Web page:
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PEOPLE OF THE STATE OF MICHIGAN, Plaintiff-Appellee, v. RICHARD ALLEN BAHAM, Defendant-Appellant.
Defendant pleaded guilty to manufacturing methamphetamine, MCL 333.7401(2)(b)(i), operating or maintaining a laboratory involving methamphetamine, MCL 333.7401c(2)(f), and possession of methamphetamine, MCL 333.7403(2)(b)(i). Defendant filed a delayed application for leave to appeal, which this Court denied. Defendant then sought leave to appeal in the Michigan Supreme Court. In lieu of granting leave to appeal, the Supreme Court remanded “this case to the Court of Appeals for consideration as on leave granted.” People v Baham, 500 Mich 945; 890 NW2d 658 (2017). On remand, because the factual basis for defendant's plea supported his convictions, defendant's convictions did not violate double jeopardy, and defendant was not denied the effective assistance of counsel, we affirm.
In May of 2015, police arrested defendant after discovering that he was operating a mobile methamphetamine laboratory in his vehicle. Defendant was charged with five criminal offenses and given notice that he could be sentenced as a fourth-habitual offender. The prosecutor offered defendant a plea deal, pursuant to which defendant would plead guilty to manufacturing methamphetamine, operating or maintaining a methamphetamine laboratory, and possession of methamphetamine. In exchange, the prosecutor agreed to the dismissal of charges for maintaining a drug house, MCL 333.7405(1)(d), and operating a vehicle while his license was suspended, second offense, MCL 257.904(3)(b). The prosecutor also agreed that defendant could be sentenced as a second habitual offender as opposed to a fourth-offense habitual offender. At the plea hearing, the trial court engaged in the following colloquy with defendant to ascertain the factual basis for defendant's plea:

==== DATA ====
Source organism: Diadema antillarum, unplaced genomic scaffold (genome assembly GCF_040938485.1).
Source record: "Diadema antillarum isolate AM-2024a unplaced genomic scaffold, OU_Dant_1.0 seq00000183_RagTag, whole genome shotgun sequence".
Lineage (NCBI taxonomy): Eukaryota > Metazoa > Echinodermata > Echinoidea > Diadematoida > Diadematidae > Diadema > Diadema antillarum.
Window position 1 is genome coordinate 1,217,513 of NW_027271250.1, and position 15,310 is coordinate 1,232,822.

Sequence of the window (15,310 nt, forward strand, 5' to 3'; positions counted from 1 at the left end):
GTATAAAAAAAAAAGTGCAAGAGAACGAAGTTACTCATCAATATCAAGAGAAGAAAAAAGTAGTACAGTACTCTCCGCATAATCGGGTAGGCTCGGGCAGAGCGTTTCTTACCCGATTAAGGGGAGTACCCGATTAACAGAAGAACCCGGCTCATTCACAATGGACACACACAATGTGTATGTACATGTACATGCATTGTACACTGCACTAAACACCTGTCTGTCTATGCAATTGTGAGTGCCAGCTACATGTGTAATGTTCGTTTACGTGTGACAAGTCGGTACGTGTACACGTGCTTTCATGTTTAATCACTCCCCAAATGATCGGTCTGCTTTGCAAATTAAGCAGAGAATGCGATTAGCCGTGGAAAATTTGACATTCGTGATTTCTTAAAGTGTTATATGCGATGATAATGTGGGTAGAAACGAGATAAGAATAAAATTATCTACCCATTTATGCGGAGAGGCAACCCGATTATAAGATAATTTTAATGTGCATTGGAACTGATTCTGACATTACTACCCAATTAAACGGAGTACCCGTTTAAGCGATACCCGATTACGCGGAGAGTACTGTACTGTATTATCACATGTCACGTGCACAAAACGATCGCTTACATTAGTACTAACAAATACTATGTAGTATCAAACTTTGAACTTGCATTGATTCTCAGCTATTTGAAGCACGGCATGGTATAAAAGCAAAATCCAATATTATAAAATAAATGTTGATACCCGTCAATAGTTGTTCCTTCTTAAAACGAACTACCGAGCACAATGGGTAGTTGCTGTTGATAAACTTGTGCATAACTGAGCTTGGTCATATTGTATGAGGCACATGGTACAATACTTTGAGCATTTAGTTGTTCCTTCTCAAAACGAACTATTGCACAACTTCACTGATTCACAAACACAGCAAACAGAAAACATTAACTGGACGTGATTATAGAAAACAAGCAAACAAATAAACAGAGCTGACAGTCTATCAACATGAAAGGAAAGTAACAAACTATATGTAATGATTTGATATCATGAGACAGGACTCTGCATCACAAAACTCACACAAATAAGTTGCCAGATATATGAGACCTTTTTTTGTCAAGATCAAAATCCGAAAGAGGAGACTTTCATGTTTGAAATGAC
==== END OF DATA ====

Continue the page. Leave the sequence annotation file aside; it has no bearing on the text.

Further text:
The court: The Count I offense charges you with manufacture of [sic] making some methamphetamine.
Is that true, did you make some methamphetamine?
The court: Did you know the substance that you were manufacturing or making was, in fact, methamphetamine?
Defendant: Yes, sir.
The court: And the Count II charge says that you were operating or maintaining a laboratory to make methamphetamine.
Does that mean that you had chemicals or the necessary components to make it?
The court: And did you make it in a building or a residence that was under you control?
Defendant: Um, a vehicle, yes, sir.